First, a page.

Finding Non-Academic Mentors Regardless of Your Career Path

Finding Non-Academic Mentors Regardless of Your Career Path

October 17, 2017

We know the value of an awesome mentor. Mentors provide camaraderie, dispense expert advice, and serve as role models as you build your life and careers. Academia does a pretty good job of providing formal avenues to build your academic mentorship network, but what about non-academic mentors? How do you build the mentoring networks you need for diverse careers both within and beyond the academy?

Realize who you already know

Although it can be difficult to remember that you know people who are not academics, you do!

Take a new look at your existing communities and identify the people who have current or former careers in nonprofits, companies, government agencies, and community organizations.

Get broad here and think about the totality of people you interact with—your dentist, next-door neighbor, pet sitter or babysitter, neighborhood association director, accountant, and running buddy all have something to offer. You might be used to thinking of those folks in your life as separate from your academic career, but here’s your chance to get to know them on a different level and learn about a wide range of career journeys.

Check out diverse career networks

The vibrant post-academic, alternative academic, and non-academic career networks can be great resources for finding mentors and learning about diverse careers.

Organizations like Versatile PhD have local chapters in many cities (I found my local chapter, PhillyD, very helpful in my own transition out of academia), and networks like Beyond the Professoriate offer online support and camaraderie from wherever you are in the world.

Use alumni networks

Most universities have global or national alumni networks and love it when alumni connect with each other.

These networks can come in the form of formal alumni associations run by the university or more informal social media networks on LinkedIn, Facebook, and Twitter.

Check out your graduate and undergraduate alumni associations’ website and social media accounts to find out about upcoming events, online opportunities, or even job postings.

Sign up for and read your alumni newsletters to learn about what graduates have gone on to accomplish and track down people you find intriguing for informational interviews.

Don’t discount virtual mentors

Most of your mentors (academic or otherwise) will and should be people you know and talk to in real life, whether that’s online or off.

But people whose careers you follow from afar can also give you inspiration for your career path. For instance, the Imagine Otherwise podcast is chock full of amazing folks dispensing career advice and modeling diverse career paths.

Set up informational interviews

Informational interviews, in which you set up a short meeting with someone to learn about their career journey and their current position, are a great way to get in-depth information about what it is like to work in particular industries or positions.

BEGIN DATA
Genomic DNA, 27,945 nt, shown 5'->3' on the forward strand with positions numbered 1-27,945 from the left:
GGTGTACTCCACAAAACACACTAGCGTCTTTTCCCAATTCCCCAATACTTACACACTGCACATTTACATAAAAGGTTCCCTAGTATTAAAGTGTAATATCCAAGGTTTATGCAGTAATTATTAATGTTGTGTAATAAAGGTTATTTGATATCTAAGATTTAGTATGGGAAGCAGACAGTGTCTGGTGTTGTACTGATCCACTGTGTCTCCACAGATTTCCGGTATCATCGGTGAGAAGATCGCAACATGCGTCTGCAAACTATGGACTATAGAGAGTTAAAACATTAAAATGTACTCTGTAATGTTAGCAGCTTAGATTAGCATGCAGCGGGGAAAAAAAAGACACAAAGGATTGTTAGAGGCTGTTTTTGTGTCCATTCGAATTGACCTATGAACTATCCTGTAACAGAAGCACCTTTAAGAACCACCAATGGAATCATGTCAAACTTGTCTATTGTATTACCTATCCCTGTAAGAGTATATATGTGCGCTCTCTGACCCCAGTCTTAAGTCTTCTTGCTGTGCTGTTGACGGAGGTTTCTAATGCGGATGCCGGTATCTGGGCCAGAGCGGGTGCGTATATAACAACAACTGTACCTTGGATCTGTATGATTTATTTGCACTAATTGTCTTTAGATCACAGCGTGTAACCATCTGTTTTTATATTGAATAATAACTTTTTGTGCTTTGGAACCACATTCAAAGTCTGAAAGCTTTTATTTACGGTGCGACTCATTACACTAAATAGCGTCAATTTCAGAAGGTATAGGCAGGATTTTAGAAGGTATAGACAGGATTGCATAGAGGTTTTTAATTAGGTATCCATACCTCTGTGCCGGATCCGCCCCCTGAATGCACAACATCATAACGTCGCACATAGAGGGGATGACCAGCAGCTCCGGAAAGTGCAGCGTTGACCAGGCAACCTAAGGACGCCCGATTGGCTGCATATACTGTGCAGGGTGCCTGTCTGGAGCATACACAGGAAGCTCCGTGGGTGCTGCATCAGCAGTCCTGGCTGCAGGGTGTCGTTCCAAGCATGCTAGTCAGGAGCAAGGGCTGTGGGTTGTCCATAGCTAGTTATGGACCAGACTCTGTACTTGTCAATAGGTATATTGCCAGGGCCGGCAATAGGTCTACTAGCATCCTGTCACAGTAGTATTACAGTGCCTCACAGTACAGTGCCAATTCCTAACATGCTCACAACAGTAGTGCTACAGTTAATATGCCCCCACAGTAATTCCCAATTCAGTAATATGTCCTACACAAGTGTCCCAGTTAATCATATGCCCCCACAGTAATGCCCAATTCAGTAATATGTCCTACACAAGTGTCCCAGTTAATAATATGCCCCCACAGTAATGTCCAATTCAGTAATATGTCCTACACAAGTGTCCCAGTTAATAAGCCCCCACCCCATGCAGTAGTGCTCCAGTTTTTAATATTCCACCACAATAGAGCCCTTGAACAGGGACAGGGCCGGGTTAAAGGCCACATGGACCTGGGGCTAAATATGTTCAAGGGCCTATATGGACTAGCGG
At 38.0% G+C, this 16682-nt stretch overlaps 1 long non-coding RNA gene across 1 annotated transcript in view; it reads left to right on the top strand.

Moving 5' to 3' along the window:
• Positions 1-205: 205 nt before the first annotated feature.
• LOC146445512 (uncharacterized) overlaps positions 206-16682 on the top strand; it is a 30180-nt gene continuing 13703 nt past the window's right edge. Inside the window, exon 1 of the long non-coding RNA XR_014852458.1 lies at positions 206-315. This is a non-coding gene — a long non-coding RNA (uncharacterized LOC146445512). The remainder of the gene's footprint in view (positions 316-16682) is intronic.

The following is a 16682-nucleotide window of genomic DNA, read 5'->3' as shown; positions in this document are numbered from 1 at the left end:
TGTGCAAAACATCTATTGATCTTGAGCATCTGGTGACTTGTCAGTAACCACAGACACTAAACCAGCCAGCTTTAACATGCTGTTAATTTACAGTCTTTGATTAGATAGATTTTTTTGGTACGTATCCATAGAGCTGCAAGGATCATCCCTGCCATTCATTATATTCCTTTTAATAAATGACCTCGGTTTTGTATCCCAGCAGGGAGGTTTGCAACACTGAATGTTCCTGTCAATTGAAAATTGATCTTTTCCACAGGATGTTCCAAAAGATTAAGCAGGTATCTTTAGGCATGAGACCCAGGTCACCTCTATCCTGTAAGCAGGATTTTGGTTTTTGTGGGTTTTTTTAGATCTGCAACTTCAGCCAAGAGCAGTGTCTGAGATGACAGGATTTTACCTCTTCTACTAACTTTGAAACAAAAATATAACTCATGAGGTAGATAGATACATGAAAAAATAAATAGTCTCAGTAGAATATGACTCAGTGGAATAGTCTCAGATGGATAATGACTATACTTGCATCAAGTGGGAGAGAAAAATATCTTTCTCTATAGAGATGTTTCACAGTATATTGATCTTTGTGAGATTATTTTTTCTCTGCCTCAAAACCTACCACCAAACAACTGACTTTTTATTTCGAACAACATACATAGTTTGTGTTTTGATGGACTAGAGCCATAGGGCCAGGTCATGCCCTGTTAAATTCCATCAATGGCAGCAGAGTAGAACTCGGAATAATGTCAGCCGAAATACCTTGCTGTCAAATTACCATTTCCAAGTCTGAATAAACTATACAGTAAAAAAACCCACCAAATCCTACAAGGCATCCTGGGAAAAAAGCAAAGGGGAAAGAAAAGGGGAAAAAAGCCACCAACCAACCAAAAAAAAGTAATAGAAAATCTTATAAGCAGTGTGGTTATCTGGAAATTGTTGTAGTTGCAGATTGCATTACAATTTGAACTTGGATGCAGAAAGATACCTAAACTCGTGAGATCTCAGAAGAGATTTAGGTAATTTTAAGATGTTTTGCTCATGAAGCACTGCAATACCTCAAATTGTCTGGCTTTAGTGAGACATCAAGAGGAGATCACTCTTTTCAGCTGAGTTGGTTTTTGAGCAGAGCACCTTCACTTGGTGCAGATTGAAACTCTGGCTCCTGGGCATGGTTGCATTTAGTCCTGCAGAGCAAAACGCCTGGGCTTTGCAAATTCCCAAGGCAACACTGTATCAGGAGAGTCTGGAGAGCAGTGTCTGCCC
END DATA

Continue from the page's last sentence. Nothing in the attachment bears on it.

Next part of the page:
You can ask about how your interviewee came to their current position and what their day-to-day working life is like, as well as ask if they have any advice for your particular career transition.

Informational interviews are importantly NOT job interviews (you should not ask for a job during these), but instead they provide a glimpse into careers you are curious about and let you meet people doing things you could do in the future.

Make sure your mentorship relationships are reciprocal

It’s totally fine to want advice and suggestions from your academic and non-academic mentors, whether they formally call themselves that or not.

But like all relationships, mentoring relationships should be reciprocal—you should bring as much to the relationship as you are asking for from the other person.

In addition to talking about your own situation and needs, make sure to take equal time to ask about others’ lives, needs, and goals. You might offer to trade advice or services—perhaps they can edit your resume while you find resources for a project they’re working on. Offer to put them in contact with relevant people in your network, share resources they might find helpful, and extend the same thoughtfulness and emotional labor you are asking of them.

Realize that mentors come in all forms

Just as in academia, expecting to find a single mentor to fulfill all your needs outside of academia is fruitless. No single person can advise you well on everything.

Instead, think of your mentorship team as a collection of people with specific expertise on a variety of issues. The goal isn’t to find a single person to emulate, but to build diverse, lasting, and reciprocal relationships with many people. Your accountant might have fabulous mentoring advice about career resources in your city, while the director of a local nonprofit might have excellent advice on job interviews.

Non-academic mentors bring a wealth of career expertise and life advice, and continually building and nurturing those relationships can be enormously helpful in whatever careers you end up pursuing.

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